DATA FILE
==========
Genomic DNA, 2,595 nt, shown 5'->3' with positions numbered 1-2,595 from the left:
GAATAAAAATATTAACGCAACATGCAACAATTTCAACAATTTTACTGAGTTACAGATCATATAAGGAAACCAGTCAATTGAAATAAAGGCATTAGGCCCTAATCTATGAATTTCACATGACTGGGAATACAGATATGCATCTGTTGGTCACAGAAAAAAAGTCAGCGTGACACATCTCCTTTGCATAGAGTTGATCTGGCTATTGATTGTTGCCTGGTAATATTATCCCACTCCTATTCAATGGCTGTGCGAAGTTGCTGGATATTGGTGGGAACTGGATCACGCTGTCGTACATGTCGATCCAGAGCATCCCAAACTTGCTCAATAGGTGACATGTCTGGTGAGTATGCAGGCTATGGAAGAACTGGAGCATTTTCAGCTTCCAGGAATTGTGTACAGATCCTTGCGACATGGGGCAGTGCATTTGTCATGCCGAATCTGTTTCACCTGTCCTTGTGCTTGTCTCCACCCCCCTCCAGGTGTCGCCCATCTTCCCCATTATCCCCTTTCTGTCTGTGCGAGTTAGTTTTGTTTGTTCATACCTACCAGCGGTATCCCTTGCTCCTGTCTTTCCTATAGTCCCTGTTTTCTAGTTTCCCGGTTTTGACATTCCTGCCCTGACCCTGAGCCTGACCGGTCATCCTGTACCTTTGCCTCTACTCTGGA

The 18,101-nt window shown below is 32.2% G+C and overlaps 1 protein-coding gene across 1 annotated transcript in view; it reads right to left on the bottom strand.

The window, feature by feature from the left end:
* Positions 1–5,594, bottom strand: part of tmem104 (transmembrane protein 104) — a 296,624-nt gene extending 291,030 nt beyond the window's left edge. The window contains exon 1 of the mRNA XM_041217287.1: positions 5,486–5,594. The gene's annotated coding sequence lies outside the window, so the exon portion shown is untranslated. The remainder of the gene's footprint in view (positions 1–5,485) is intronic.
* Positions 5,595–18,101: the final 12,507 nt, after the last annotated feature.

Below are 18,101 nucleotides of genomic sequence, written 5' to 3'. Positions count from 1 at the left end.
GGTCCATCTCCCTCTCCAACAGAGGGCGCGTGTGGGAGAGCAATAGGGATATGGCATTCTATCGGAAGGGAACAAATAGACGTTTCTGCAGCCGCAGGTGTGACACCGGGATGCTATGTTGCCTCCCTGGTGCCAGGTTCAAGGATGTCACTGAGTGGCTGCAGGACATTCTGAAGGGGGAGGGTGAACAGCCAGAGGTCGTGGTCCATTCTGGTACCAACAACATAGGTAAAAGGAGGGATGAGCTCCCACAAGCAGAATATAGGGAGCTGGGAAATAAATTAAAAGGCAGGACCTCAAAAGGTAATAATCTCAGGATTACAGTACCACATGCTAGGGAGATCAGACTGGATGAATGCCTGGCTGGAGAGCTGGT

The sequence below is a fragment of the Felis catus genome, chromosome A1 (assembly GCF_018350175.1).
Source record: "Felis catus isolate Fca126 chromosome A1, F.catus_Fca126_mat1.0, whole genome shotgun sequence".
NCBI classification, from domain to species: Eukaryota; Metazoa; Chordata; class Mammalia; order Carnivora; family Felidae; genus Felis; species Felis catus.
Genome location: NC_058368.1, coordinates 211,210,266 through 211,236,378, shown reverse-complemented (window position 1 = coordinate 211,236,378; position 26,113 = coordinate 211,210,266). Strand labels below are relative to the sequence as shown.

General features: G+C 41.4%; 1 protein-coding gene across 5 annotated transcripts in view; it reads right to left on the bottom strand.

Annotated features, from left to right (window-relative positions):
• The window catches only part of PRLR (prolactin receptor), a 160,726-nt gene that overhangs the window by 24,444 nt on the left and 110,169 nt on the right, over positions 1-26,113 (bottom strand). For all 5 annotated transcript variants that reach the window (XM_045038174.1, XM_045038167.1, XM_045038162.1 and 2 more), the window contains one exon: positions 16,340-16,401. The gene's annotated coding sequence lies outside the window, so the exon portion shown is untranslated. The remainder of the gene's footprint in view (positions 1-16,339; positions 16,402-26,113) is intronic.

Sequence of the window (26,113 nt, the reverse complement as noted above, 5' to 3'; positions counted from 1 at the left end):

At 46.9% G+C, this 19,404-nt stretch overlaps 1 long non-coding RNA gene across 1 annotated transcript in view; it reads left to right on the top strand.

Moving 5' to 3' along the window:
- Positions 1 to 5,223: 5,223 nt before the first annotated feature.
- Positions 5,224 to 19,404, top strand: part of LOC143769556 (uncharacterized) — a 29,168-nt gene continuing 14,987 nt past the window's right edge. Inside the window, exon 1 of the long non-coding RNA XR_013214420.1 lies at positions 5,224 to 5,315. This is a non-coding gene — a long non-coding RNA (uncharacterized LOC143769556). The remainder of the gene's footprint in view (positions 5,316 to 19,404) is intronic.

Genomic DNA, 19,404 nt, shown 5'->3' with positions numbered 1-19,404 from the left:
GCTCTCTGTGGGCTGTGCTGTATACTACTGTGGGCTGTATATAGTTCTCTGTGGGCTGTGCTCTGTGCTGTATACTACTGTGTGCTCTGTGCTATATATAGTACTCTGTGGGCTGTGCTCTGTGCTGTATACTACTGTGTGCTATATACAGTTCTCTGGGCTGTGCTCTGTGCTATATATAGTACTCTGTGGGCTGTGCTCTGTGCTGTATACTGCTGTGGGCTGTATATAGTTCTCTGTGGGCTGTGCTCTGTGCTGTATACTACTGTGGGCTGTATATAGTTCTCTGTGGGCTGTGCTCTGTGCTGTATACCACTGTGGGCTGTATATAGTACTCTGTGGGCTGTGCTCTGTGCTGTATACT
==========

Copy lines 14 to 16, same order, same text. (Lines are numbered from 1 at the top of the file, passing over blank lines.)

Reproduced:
Annotated features, from left to right (window-relative positions):
• The window catches only part of PRLR (prolactin receptor), a 160,726-nt gene that overhangs the window by 24,444 nt on the left and 110,169 nt on the right, over positions 1-26,113 (bottom strand). For all 5 annotated transcript variants that reach the window (XM_045038174.1, XM_045038167.1, XM_045038162.1 and 2 more), the window contains one exon: positions 16,340-16,401. The gene's annotated coding sequence lies outside the window, so the exon portion shown is untranslated. The remainder of the gene's footprint in view (positions 1-16,339; positions 16,402-26,113) is intronic.

Sequence of the window (26,113 nt, the reverse complement as noted above, 5' to 3'; positions counted from 1 at the left end):